Being a job seeker is no fun. It is emotionally and physically stressful, and the financial pressures are immense. Nobody likes job hunting. But there are some practical tips that will make the entire job-finding process more bearable and even exciting.
Everyone needs a support system. You don’t have to job-hunt all by your lonesome. There are people who would be willing to help you facilitate the process.
- Don’t burn bridges at your former (or soon-to-be former) workplace. It’s important to keep a healthy relationship with previous colleagues and employers. They might link you to a job opportunity. You can also ask for a letter of recommendation or referral.
- Build an active community on social platforms such as LinkedIn, Instagram, and Twitter. There are over 930 million people on LinkedIn alone. You can leverage these platforms to seek out jobs. Connect with people who share similar interests and start forming meaningful bonds.You increase your chances of finding a job when you have a strong network of people at your back. Brush up your profile and share useful content that will draw people to you. And remember that patience and consistency are essential. Don’t expect immediate results and give up after a short time.
- Let your close friends and family know that you are struggling. You might feel embarrased about losing your job or about not having one yet. But the fact remains that anyone could find themselves in the same position. So, open up and talk to your people. They can help you keep an eye out for new roles.
Reevaluate your skills
Be real with yourself and review your competence. Would you hire you? If your honest answer is No, then start doing something about it. Use this opportune free time to improve your skills and acquire new ones that are relevant to your field. You will stand a better chance of getting a decent job.
Know what you’re looking for
You deserve to be happy when you finally find a job. So, it’s important that you know exactly what you want in a job. Perhaps it’s better pay, an ideal work environment, roles with learning and career advancement opportunities, and so forth.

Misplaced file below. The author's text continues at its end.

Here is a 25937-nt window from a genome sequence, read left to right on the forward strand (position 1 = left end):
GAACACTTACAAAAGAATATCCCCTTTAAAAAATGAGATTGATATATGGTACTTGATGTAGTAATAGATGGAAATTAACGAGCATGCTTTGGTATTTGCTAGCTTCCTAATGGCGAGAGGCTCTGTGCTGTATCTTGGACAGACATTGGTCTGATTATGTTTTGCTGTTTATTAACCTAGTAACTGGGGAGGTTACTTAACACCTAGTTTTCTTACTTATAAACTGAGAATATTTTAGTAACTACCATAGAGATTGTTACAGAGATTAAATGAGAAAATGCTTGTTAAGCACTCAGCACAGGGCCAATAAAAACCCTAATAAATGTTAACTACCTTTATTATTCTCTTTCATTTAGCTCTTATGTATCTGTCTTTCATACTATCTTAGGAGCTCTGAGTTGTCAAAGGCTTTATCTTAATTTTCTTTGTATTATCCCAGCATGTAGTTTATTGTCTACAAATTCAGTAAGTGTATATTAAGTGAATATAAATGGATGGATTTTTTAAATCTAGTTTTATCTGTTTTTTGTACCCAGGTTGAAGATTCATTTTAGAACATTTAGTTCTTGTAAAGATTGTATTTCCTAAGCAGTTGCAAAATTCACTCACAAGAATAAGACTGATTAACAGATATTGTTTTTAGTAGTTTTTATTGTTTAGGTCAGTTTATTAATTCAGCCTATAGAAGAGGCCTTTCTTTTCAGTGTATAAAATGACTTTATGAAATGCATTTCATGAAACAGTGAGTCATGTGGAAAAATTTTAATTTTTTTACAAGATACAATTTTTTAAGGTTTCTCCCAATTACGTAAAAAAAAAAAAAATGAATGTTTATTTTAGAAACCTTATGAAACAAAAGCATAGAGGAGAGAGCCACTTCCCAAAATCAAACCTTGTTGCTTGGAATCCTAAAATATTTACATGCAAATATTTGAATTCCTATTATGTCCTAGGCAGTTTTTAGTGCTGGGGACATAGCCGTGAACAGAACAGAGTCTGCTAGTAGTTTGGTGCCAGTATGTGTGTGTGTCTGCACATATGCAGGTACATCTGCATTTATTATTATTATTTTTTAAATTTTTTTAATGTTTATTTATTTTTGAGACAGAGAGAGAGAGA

You don’t want to go running straight back to the same poor conditions you endured in your previous role.
Try to keep busy in the meantime
To maintain morale and avoid sliding into a negative mental space, find something to keep you occupied while you’re searching.
It could be anything – Revisit your hobbies, start a personal project, take classes, etc. Doing so will help you avoid getting depressed, frustrated, or burned out.
Yes, you should get serious about finding a job, but don’t get so carried away by it that you begin to lose yourself. You can either become a better person by the time you’ve secured a job or reached new lows both in your relationship with others and with yourself.
Don’t underestimate the length of your job search
You probably don’t want to hear this, but it might take several slow-grinding months before you finally get a job. Prepare yourself for that possibility, otherwise, you’d start getting overly anxious and frustrated when things don’t come together as fast as you had hoped. Be patient with yourself while doing the best you can.
Make realistic plans and carefully manage the resources you have so that they will last you long enough until such a time you land a new job.
That’s why it’s often advised that you save at least six months’ worth of your living expenses while you are still working. That way, you’d be well-prepared should you get laid off or decide to quit your job.
You need to be in good spirits if you are to retain your fortitude. There are lots of job opportunities out there. And you are well-suited for many of them. You just need to build enough exposure in order to land one.
Happy Job Hunting!
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